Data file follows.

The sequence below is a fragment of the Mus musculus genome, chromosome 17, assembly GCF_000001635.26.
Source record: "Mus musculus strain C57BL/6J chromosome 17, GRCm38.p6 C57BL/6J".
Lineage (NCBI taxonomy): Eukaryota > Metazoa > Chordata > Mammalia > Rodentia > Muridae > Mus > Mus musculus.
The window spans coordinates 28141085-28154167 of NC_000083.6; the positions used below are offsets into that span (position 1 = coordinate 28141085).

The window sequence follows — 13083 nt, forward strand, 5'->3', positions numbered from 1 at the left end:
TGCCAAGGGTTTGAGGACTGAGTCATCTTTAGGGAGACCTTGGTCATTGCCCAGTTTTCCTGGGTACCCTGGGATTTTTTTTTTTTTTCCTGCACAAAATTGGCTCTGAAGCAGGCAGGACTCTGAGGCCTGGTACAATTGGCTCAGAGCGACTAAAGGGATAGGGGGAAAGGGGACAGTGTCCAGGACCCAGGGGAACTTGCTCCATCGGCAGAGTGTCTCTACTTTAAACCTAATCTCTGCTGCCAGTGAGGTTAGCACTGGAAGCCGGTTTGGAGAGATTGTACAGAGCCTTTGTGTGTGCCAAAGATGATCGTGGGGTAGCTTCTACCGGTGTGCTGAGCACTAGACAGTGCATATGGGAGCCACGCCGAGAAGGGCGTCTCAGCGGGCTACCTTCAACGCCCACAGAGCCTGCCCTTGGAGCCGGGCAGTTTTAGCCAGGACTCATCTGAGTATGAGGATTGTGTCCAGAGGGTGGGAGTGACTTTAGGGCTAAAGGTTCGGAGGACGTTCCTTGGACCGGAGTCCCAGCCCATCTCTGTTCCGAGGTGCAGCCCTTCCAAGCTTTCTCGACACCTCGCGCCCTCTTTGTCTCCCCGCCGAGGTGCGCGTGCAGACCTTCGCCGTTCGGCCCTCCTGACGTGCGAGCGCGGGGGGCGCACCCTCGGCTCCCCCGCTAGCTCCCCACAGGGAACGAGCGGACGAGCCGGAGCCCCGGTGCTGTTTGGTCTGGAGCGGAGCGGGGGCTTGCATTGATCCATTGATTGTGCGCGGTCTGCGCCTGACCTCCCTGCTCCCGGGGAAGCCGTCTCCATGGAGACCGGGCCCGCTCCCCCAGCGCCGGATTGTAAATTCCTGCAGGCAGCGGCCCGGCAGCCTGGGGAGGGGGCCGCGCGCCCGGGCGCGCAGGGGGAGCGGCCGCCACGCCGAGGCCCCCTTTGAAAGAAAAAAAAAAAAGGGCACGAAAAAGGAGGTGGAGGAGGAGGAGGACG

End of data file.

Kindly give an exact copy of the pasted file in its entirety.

The sequence below is a fragment of the Mus musculus genome, chromosome 17, assembly GCF_000001635.26.
Source record: "Mus musculus strain C57BL/6J chromosome 17, GRCm38.p6 C57BL/6J".
Lineage (NCBI taxonomy): Eukaryota > Metazoa > Chordata > Mammalia > Rodentia > Muridae > Mus > Mus musculus.
The window spans coordinates 28141085-28154167 of NC_000083.6; the positions used below are offsets into that span (position 1 = coordinate 28141085).

The window sequence follows — 13083 nt, forward strand, 5'->3', positions numbered from 1 at the left end:
TGCCAAGGGTTTGAGGACTGAGTCATCTTTAGGGAGACCTTGGTCATTGCCCAGTTTTCCTGGGTACCCTGGGATTTTTTTTTTTTTTCCTGCACAAAATTGGCTCTGAAGCAGGCAGGACTCTGAGGCCTGGTACAATTGGCTCAGAGCGACTAAAGGGATAGGGGGAAAGGGGACAGTGTCCAGGACCCAGGGGAACTTGCTCCATCGGCAGAGTGTCTCTACTTTAAACCTAATCTCTGCTGCCAGTGAGGTTAGCACTGGAAGCCGGTTTGGAGAGATTGTACAGAGCCTTTGTGTGTGCCAAAGATGATCGTGGGGTAGCTTCTACCGGTGTGCTGAGCACTAGACAGTGCATATGGGAGCCACGCCGAGAAGGGCGTCTCAGCGGGCTACCTTCAACGCCCACAGAGCCTGCCCTTGGAGCCGGGCAGTTTTAGCCAGGACTCATCTGAGTATGAGGATTGTGTCCAGAGGGTGGGAGTGACTTTAGGGCTAAAGGTTCGGAGGACGTTCCTTGGACCGGAGTCCCAGCCCATCTCTGTTCCGAGGTGCAGCCCTTCCAAGCTTTCTCGACACCTCGCGCCCTCTTTGTCTCCCCGCCGAGGTGCGCGTGCAGACCTTCGCCGTTCGGCCCTCCTGACGTGCGAGCGCGGGGGGCGCACCCTCGGCTCCCCCGCTAGCTCCCCACAGGGAACGAGCGGACGAGCCGGAGCCCCGGTGCTGTTTGGTCTGGAGCGGAGCGGGGGCTTGCATTGATCCATTGATTGTGCGCGGTCTGCGCCTGACCTCCCTGCTCCCGGGGAAGCCGTCTCCATGGAGACCGGGCCCGCTCCCCCAGCGCCGGATTGTAAATTCCTGCAGGCAGCGGCCCGGCAGCCTGGGGAGGGGGCCGCGCGCCCGGGCGCGCAGGGGGAGCGGCCGCCACGCCGAGGCCCCCTTTGAAAGAAAAAAAAAAAAGGGCACGAAAAAGGAGGTGGAGGAGGAGGAGGACG